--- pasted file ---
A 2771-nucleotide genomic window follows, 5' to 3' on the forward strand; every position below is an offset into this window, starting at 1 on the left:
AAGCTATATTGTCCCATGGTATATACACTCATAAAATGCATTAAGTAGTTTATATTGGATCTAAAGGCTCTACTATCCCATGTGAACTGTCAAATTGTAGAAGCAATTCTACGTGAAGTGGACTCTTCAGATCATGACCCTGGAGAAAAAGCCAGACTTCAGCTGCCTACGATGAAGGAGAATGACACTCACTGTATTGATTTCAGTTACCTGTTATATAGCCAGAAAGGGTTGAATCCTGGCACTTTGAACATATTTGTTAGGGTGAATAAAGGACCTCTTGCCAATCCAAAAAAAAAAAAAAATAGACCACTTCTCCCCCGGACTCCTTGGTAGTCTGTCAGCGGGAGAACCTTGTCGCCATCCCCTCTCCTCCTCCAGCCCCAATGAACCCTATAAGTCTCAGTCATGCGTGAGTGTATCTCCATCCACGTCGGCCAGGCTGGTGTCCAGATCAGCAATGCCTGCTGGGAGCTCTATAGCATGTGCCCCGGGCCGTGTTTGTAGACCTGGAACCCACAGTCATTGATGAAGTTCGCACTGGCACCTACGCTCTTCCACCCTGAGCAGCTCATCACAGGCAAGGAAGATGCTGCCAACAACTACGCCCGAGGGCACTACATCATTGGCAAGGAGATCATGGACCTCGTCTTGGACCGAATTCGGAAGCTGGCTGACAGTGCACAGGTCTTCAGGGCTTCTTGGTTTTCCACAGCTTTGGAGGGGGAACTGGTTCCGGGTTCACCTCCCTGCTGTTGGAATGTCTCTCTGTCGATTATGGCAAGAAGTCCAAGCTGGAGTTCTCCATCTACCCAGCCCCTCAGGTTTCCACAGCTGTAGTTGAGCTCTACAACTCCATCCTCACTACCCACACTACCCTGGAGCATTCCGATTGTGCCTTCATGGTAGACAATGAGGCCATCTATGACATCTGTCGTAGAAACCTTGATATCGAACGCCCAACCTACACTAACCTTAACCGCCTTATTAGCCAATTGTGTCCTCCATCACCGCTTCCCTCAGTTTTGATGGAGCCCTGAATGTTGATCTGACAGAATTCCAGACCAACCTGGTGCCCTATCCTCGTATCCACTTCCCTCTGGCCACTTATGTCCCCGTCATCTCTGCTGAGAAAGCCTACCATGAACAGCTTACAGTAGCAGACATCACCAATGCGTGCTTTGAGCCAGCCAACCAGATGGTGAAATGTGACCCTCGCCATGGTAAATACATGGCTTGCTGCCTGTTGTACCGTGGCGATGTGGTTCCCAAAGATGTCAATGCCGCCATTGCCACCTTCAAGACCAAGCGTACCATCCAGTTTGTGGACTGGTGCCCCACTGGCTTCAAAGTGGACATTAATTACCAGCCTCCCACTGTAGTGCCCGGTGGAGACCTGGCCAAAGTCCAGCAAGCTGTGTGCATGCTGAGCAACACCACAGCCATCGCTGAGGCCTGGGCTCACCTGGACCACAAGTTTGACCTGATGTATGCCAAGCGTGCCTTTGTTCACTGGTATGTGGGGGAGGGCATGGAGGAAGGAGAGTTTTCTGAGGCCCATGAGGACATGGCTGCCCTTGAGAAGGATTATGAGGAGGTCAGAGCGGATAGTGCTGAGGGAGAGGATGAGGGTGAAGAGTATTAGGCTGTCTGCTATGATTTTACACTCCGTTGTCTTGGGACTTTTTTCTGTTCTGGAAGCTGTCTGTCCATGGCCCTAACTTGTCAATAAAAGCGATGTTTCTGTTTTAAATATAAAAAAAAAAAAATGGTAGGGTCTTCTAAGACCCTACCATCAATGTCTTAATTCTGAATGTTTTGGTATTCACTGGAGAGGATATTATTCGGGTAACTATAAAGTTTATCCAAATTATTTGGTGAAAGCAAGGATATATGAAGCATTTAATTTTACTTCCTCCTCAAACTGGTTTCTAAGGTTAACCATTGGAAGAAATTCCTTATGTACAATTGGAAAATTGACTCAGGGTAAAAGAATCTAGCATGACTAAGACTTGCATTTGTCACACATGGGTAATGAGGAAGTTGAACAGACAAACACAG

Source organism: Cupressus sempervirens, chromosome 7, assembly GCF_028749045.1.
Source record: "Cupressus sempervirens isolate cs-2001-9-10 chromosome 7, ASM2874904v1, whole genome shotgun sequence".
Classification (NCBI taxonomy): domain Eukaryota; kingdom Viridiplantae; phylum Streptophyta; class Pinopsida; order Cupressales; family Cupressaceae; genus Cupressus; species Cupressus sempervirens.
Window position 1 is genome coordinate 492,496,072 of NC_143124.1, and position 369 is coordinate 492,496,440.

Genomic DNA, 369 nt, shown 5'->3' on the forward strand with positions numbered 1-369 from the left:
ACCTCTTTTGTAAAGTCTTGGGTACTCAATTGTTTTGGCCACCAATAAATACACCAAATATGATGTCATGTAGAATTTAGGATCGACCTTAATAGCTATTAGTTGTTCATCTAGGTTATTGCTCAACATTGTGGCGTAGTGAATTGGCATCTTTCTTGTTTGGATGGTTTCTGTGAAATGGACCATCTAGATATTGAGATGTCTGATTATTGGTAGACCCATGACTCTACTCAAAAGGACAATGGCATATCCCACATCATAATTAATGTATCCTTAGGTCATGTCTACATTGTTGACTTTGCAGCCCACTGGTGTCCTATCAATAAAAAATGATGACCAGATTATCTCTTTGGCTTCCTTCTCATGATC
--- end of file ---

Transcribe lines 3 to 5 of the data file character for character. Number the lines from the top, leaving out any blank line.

Source organism: Cupressus sempervirens, chromosome 7, assembly GCF_028749045.1.
Source record: "Cupressus sempervirens isolate cs-2001-9-10 chromosome 7, ASM2874904v1, whole genome shotgun sequence".
Classification (NCBI taxonomy): domain Eukaryota; kingdom Viridiplantae; phylum Streptophyta; class Pinopsida; order Cupressales; family Cupressaceae; genus Cupressus; species Cupressus sempervirens.